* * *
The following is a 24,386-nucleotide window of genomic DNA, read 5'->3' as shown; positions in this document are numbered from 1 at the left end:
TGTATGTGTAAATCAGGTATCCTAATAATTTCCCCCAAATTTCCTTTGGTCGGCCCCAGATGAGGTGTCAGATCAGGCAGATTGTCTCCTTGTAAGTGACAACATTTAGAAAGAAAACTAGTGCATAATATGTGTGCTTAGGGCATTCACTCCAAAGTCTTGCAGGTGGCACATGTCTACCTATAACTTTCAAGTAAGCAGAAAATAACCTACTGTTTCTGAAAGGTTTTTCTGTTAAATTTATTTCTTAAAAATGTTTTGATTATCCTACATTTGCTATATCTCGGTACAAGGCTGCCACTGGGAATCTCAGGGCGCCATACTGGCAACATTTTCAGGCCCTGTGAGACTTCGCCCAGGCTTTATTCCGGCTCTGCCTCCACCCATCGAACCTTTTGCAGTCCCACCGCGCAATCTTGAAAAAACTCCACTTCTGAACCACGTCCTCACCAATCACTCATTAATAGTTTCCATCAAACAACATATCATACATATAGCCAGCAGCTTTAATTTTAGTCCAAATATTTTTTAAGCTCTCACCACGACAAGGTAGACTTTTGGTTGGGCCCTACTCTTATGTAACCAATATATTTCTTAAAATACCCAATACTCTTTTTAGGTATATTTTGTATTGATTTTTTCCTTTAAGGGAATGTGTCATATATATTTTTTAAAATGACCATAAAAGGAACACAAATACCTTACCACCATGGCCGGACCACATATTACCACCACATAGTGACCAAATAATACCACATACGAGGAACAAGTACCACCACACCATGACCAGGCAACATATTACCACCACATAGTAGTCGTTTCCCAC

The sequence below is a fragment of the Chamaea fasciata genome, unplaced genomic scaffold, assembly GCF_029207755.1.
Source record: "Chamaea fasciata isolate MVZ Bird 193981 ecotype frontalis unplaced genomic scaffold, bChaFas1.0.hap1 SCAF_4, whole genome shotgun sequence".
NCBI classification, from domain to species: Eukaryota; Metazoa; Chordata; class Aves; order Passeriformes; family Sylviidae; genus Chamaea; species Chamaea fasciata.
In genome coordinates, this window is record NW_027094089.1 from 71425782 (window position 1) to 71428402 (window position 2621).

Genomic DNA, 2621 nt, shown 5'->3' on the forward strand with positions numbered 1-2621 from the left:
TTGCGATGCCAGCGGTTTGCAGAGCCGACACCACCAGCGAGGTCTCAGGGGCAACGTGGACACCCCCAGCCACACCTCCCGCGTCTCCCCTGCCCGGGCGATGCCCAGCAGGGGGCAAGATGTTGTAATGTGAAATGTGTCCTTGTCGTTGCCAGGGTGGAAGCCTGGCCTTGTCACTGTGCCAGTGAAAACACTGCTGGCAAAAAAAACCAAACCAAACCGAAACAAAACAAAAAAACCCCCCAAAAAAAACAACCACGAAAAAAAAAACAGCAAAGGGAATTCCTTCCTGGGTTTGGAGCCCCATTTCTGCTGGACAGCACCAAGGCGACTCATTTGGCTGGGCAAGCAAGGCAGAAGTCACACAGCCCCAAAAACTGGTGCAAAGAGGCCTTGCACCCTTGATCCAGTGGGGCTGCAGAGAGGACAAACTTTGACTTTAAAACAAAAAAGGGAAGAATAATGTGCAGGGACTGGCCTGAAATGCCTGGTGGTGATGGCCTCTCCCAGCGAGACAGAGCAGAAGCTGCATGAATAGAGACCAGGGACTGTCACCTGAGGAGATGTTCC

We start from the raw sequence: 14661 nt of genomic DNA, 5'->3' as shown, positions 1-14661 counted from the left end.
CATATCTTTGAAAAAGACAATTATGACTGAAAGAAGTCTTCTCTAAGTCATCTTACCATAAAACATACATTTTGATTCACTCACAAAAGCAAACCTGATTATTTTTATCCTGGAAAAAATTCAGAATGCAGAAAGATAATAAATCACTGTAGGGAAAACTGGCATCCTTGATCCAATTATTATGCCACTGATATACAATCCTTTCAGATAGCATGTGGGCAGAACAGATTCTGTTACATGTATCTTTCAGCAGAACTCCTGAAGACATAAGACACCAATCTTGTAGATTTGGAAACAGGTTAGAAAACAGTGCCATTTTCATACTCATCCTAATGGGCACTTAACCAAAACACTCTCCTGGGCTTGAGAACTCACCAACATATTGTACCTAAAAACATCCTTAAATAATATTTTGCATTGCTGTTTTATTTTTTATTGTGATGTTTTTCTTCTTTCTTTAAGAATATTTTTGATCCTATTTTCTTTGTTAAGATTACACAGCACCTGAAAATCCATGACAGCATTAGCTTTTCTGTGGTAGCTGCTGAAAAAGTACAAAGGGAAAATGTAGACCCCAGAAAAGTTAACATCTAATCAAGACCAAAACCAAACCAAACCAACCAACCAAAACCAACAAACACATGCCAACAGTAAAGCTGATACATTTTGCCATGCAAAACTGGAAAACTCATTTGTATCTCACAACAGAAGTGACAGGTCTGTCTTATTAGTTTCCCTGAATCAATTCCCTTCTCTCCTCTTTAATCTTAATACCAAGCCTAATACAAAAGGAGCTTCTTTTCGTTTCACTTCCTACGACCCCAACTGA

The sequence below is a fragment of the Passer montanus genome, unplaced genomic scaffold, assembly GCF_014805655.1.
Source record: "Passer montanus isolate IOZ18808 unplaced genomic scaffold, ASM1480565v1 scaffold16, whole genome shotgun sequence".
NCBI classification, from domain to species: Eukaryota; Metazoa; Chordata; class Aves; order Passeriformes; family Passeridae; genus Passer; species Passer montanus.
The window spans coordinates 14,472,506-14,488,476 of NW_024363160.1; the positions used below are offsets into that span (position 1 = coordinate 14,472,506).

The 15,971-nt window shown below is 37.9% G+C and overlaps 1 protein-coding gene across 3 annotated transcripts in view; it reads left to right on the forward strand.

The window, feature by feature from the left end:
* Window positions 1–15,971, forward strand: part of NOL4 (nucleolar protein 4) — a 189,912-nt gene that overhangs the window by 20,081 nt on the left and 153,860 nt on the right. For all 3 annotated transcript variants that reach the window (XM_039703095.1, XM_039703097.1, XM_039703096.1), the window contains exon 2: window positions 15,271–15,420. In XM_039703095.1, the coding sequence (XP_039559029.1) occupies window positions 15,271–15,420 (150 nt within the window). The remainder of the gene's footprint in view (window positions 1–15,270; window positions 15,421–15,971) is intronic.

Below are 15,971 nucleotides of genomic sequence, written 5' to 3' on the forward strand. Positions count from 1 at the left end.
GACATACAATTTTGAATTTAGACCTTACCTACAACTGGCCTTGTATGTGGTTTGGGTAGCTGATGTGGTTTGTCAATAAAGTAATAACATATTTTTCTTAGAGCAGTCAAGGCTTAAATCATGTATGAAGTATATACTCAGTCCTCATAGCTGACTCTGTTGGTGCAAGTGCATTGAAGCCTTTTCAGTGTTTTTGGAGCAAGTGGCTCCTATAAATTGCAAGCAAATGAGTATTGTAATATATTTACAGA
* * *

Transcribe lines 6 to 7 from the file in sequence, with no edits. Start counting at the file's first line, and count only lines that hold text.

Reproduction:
In genome coordinates, this window is record NW_027094089.1 from 71425782 (window position 1) to 71428402 (window position 2621).

Genomic DNA, 2621 nt, shown 5'->3' on the forward strand with positions numbered 1-2621 from the left: